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Immunohistochemical evidence of local production of catecholamines in cells of the muscle origins at the lateral and medial humeral epicondyles: of importance for the development of tennis and golfer’s elbow?
  1. E Zeisig1,
  2. B-O Ljung2,
  3. H Alfredson1,
  4. P Danielson3
  1. 1
    Department of Surgical and Perioperative Sciences, Sports Medicine, Medical Faculty, Umeå University, Umeå, Sweden
  2. 2
    Department of Hand Surgery, Institute of Clinical Sciences, the Sahlgrenska Academy, Sahlgrenska University Hospital, Göteborg, Sweden
  3. 3
    Department of Integrative Medical Biology, Anatomy, Medical Faculty, Umeå University, Umeå, Sweden
  1. Dr P Danielson, Department of Integrative Medical Biology, Anatomy, Umeå University, SE-901 87 Umeå, Sweden; patrik.danielson{at}anatomy.umu.se

Abstract

Background: Tennis elbow (TE) is a painful condition affecting the common extensor origin at the lateral humeral epicondyle. Colour Doppler examination has shown increased blood flow at this site and the sensory, and sympathetic innervation patterns have been delineated. However, it is not known whether there is local production of catecholamines and/or acetylcholine in this tissue, which is the case in patellar and Achilles tendinopathies.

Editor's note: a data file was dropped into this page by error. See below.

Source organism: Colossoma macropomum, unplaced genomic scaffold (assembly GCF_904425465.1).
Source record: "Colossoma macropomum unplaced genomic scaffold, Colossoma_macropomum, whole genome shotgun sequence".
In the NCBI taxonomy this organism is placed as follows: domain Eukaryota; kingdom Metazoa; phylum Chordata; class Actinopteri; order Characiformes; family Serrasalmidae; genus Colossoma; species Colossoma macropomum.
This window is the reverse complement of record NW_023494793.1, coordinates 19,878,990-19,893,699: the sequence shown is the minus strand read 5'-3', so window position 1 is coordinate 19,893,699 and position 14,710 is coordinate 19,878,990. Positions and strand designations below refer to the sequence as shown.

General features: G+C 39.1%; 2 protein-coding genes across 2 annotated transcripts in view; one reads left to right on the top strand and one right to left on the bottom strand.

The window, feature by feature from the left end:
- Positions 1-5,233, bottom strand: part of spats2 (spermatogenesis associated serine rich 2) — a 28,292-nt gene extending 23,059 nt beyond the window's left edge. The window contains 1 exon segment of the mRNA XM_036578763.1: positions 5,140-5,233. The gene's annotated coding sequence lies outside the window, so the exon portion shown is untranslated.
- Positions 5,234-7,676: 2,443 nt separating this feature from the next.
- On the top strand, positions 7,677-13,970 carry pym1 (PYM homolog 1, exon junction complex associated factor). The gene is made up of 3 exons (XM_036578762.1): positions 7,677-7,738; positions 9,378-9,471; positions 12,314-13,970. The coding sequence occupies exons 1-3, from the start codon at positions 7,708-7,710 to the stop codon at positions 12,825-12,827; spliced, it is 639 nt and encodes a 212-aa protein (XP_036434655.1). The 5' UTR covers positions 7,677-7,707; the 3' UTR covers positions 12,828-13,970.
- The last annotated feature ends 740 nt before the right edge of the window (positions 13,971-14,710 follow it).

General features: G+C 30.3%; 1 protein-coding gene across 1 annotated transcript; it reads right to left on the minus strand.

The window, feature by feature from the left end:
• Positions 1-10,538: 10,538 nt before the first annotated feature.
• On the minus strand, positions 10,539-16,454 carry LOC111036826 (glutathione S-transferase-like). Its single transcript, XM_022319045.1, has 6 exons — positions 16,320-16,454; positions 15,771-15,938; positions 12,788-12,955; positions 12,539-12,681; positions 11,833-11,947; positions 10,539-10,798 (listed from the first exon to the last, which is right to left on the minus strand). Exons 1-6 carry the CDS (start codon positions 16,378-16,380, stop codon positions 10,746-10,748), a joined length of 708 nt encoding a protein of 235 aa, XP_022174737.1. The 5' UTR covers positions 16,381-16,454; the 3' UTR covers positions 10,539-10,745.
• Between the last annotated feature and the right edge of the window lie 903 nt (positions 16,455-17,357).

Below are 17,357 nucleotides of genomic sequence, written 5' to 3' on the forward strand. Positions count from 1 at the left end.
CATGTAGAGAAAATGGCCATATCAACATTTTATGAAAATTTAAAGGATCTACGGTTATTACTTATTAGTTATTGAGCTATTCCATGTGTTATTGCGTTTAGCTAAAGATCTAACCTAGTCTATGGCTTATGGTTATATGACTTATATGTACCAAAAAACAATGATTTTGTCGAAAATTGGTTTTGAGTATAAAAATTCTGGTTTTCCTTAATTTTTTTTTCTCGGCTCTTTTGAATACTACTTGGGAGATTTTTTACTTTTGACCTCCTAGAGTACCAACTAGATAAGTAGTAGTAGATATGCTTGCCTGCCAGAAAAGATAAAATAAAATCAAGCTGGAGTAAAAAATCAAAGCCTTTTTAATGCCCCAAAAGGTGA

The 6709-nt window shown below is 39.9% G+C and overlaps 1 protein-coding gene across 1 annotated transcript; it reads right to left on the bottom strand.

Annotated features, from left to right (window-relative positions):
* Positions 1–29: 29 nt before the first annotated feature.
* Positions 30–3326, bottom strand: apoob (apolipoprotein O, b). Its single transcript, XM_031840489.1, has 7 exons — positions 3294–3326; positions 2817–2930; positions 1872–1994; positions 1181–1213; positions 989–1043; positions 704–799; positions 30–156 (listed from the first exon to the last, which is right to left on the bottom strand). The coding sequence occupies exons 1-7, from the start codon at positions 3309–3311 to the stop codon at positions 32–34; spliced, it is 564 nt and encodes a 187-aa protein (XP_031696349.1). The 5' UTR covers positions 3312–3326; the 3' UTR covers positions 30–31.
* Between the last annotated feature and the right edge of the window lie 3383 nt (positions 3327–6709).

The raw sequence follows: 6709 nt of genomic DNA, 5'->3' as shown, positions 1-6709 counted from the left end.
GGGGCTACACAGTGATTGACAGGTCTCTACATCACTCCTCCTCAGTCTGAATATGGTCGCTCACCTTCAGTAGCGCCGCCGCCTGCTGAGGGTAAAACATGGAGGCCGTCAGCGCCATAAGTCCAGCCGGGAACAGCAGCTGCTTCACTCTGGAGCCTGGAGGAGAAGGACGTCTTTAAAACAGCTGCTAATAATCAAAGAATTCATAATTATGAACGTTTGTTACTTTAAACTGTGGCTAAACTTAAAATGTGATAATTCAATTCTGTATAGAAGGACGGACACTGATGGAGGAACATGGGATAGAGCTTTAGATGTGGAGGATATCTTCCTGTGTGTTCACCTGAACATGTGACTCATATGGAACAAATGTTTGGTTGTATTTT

Objective: To investigate the possible presence of local production of catecholamines and acetylcholine in non-neuronal cells (fibroblasts) in connective tissue at the muscle origin at the lateral humeral epicondyle in patients with TE.

Design: Immunohistochemical studies were performed on biopsies taken from the extensor origin in patients with TE and in pain-free controls. For reference purpose, biopsies from the flexor origin in patients with golfer’s elbow (GE) were also studied.

Patients: Seven patients with TE and four patients with GE. Six healthy asymptomatic individuals served as controls.

Method: Immunohistochemistry, using antibodies detecting synthesising enzymes for catecholamines (tyrosine hydroxylase; TH) and acetylcholine (choline acetyltransferase; ChAT).

Results: TH-like immunohistochemical reactions were seen in fibroblasts in four of the seven patients with TE and two of the four patients with GE. No such reactions were detected in controls (0/6). No ChAT reactions were seen in any of the investigated specimens.

Conclusions: There is evidence of local, non-neuronal production of catecholamines, but not acetylcholine, in fibroblasts in the tissue at the muscle origin at the lateral and medial epicondyles in patients with TE and GE, respectively, which might have an influence on blood vessel regulation and pain mechanisms in these conditions.

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Footnotes

  • Funding: Financial support was obtained from the Faculty of Medicine at Umeå University, the Swedish National Centre for Research in Sports, the Magn. Bergvall Foundation and the J C Kempe and Seth M Kempe Memorial Foundations, Örnsköldsvik.

  • Competing interests: None.

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